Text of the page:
"Going feet wet" is something you hear in movies about bomb runs to and from a carrier or in pilot circles among those of us who like to add a bit of drama to what we do for a living. There is no real definition for what a wet footprint is other than folklore. There is a point of confusion that we can clear up at the start.
I've seen in various pilot forums the discussion of wet footprints and ETOPS. The two having nothing to do with each other. ETOPS has to do with a multiple engine aircraft losing an engine and still being able to make it to a qualified airport. More about this: International Operations / Extended Operations (ETOPS).
A wet footprint occurs when an airplane loses ALL engines and ends up in the water. As far as I can tell, there is no prohibition against this. Under U.S. rules, the only restriction is that an aircraft operated for hire must include some gear (as shown below). Under ICAO rules, there are similar restrictions imposed on general aviation aircraft. And that is it. (If you know otherwise, please "Contact Eddie" below.
What follows are quotes from the relevant regulatory documents, listed below, as well as my comments in blue.
In U.S. FAA and ICAO regulations, the discussion of gliding distance only pertains to how the airplane needs to be equipped.
[14 CFR 91, §91.205(b)(12)] If the aircraft is operated for hire over water and beyond power-off gliding distance from shore, approved flotation gear readily available to each occupant and, unless the aircraft is operating under part 121 of this subchapter, at least one pyrotechnic signaling device. As used in this section, “shore” means that area of the land adjacent to the water which is above the high water mark and excludes land areas which are intermittently under water.
[ICAO Annex 6, Part I, ¶184.108.40.206] Land planes shall carry the equipment prescribed in 220.127.116.11: a) when flying over water and at a distance of more than 93 km (50 nm) away from the shore, in the case of land planes operated in accordance with 5.2.9 or 5.2.10; b) when flying en route over water beyond gliding distance from the shore, in the case of all other land planes; and c) when taking off or landing at an aerodrome where, in the opinion of the State of the Operator, the takeoff or approach path is so disposed over water that in the event of a mishap there would be a likelihood of a ditching. 18.104.22.168 The equipment referred to in 22.214.171.124 shall comprise one life jacket or equivalent individual flotation device for each person on board, stowed in a position easily accessible from the seat or berth of the person for whose use it is provided.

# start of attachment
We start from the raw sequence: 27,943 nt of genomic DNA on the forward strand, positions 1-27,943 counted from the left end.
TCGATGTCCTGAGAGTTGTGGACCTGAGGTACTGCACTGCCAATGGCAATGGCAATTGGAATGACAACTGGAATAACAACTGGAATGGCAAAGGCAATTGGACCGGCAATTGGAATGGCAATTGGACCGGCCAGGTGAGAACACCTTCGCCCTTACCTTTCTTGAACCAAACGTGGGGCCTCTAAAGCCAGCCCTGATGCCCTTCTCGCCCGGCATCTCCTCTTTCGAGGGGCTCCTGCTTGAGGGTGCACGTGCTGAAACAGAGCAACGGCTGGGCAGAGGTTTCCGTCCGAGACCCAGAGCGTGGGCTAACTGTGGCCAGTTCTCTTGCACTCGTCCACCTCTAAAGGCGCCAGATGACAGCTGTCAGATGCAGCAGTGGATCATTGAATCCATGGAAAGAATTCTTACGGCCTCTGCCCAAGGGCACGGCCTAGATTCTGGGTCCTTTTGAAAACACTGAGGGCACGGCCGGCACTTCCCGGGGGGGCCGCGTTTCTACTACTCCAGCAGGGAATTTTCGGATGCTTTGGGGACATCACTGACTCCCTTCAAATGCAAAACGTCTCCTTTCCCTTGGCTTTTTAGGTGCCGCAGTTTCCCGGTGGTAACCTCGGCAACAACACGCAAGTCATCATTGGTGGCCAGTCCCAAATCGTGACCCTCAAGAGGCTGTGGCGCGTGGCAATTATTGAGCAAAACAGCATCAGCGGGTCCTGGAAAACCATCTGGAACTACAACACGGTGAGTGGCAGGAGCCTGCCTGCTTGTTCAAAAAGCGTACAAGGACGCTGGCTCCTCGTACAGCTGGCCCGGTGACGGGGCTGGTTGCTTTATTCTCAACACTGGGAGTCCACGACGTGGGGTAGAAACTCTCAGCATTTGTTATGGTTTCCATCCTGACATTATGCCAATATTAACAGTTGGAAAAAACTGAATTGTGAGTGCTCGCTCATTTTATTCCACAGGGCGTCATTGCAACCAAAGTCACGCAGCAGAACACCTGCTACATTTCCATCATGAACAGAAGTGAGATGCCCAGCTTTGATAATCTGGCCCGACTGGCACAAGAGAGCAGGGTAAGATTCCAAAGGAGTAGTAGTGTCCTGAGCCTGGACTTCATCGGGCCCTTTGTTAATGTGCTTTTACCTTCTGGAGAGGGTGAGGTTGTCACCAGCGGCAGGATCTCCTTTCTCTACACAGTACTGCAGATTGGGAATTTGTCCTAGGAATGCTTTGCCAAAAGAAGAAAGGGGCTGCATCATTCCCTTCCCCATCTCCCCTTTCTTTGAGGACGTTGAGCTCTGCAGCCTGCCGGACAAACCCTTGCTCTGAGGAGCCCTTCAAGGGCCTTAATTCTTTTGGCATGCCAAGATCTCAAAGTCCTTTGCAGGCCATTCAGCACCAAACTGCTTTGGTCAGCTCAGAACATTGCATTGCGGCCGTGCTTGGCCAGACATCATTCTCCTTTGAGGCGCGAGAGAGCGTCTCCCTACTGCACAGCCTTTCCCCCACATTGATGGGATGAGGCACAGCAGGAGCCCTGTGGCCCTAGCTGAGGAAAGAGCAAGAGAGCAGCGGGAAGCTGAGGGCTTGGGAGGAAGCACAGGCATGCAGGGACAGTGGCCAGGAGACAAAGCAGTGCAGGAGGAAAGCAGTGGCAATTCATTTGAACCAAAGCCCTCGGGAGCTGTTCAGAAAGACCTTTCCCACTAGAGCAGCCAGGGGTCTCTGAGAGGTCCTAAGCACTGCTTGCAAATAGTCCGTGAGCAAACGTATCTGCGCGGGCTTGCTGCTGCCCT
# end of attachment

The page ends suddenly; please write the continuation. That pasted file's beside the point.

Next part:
[ICAO Annex 6, Part II, ¶126.96.36.199] Single-engined landplanes. Recommendation.— All single-engined landplanes:
a) when flying en route over water beyond gliding distance from the shore; or
b) when taking off or landing at an aerodrome where, in the opinion of the pilot-in-command, the take-off or approach path is so disposed over water that in the event of a mishap there would be a likelihood of a ditching;
should carry one life jacket or equivalent individual floatation device for each person on board, stowed in a position easily accessible from the seat or berth of the person for whose use it is provided.
14 CFR 91, Title 14: Aeronautics and Space, General Operating and Flight Rules, Federal Aviation Administration, Department of Transportation
ICAO Annex 6 - Operation of Aircraft - Part 1 Commercial Aircraft, International Standards and Recommended Practices, Annex 6 to the Convention on International Civil Aviation, Part I, July 2010
ICAO Annex 6 - Operation of Aircraft - Part 2 General Aviation, International Standards and Recommended Practices, Annex 6 to the Convention on International Civil Aviation, Part II, July 2008